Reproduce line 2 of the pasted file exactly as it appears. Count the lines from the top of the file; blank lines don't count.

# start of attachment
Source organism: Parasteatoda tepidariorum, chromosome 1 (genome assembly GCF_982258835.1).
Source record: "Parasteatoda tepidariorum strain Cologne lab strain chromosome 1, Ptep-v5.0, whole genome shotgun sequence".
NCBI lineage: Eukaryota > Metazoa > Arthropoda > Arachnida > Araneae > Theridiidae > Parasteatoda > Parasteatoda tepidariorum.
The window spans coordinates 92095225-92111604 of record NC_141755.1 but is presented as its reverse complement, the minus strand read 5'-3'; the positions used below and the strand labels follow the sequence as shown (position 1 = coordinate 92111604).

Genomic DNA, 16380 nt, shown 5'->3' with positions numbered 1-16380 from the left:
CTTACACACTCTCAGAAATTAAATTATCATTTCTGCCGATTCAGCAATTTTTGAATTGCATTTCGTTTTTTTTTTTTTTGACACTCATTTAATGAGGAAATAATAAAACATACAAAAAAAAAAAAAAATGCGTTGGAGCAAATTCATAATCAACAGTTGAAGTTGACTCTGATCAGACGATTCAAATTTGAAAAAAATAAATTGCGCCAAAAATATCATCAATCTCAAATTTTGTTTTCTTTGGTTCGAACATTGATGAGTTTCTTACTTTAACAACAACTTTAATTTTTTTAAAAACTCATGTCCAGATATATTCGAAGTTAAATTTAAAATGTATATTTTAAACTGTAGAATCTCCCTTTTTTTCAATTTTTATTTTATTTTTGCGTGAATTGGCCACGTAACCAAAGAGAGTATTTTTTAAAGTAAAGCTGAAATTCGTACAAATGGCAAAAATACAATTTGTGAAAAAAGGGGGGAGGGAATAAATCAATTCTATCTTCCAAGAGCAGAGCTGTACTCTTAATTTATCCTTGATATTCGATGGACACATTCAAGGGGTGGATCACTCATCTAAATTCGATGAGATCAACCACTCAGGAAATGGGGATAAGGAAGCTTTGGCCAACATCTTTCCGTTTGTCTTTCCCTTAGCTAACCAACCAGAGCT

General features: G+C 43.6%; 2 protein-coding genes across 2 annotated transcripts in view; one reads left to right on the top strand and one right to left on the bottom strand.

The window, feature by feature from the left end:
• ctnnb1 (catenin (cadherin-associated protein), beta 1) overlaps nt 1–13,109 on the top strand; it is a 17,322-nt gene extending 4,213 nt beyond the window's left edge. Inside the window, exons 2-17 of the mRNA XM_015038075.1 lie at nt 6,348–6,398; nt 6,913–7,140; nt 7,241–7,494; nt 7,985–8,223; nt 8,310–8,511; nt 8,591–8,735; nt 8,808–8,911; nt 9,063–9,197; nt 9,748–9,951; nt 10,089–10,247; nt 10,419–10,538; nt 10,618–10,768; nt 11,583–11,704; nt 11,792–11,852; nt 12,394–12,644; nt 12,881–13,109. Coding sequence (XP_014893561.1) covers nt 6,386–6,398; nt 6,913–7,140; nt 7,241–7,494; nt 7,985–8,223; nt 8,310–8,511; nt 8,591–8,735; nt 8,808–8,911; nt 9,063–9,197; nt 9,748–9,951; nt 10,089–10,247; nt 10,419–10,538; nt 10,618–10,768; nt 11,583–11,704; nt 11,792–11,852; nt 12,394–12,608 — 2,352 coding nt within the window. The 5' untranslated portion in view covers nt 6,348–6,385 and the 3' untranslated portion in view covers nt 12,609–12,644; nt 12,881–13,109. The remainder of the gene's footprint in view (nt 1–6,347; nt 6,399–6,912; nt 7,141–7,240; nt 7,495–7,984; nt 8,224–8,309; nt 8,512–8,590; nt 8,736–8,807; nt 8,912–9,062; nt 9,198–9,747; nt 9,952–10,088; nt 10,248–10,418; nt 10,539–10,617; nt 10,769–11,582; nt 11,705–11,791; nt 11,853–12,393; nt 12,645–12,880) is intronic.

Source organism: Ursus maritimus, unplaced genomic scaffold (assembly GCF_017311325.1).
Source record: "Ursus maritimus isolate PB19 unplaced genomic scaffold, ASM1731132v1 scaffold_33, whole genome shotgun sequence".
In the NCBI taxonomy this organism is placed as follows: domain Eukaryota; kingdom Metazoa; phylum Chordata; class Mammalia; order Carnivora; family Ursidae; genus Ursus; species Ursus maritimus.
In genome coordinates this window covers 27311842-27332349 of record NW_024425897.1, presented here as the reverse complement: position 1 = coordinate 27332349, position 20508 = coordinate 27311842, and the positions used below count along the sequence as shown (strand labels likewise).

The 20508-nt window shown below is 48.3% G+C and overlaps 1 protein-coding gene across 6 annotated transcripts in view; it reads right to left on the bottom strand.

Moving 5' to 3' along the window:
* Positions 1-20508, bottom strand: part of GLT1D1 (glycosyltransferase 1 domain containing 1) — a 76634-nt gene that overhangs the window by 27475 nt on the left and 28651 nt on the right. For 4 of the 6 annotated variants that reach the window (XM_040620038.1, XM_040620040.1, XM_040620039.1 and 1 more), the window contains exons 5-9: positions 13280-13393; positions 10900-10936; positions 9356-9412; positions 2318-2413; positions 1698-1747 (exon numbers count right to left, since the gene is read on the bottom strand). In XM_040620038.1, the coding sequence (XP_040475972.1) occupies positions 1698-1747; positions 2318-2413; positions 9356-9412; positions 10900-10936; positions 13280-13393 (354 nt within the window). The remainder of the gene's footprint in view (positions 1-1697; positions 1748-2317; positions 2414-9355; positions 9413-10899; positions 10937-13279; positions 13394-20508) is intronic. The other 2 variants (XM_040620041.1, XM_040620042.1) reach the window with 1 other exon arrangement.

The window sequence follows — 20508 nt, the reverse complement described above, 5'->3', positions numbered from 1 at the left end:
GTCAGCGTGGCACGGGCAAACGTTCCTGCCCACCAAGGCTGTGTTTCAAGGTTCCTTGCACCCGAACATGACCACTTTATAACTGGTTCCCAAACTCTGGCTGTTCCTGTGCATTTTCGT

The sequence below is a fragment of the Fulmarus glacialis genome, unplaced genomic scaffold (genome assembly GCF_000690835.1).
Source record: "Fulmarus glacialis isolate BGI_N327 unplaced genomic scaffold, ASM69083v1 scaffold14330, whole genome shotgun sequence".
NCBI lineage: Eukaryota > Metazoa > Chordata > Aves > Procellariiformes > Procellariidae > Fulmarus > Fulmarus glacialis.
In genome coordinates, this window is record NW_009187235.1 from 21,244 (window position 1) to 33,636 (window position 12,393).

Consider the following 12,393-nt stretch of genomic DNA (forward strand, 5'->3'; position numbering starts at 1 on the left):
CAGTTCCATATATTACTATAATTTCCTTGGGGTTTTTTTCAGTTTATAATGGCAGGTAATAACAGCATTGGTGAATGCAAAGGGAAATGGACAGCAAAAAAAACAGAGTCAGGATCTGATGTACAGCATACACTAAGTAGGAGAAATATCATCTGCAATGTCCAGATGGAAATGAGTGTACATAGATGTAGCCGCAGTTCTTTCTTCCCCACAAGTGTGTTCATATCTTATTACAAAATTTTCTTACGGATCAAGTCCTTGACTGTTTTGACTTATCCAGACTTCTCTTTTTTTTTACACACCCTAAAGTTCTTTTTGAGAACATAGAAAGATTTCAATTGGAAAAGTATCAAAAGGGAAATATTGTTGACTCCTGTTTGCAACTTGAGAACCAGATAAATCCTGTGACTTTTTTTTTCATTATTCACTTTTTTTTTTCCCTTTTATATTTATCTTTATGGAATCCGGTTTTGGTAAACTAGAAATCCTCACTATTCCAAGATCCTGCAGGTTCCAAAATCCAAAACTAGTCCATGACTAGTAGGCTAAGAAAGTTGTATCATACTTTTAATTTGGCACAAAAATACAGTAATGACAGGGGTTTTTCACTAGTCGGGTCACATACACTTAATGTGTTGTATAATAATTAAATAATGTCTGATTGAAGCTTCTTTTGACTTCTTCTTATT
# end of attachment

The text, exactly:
Source record: "Parasteatoda tepidariorum strain Cologne lab strain chromosome 1, Ptep-v5.0, whole genome shotgun sequence".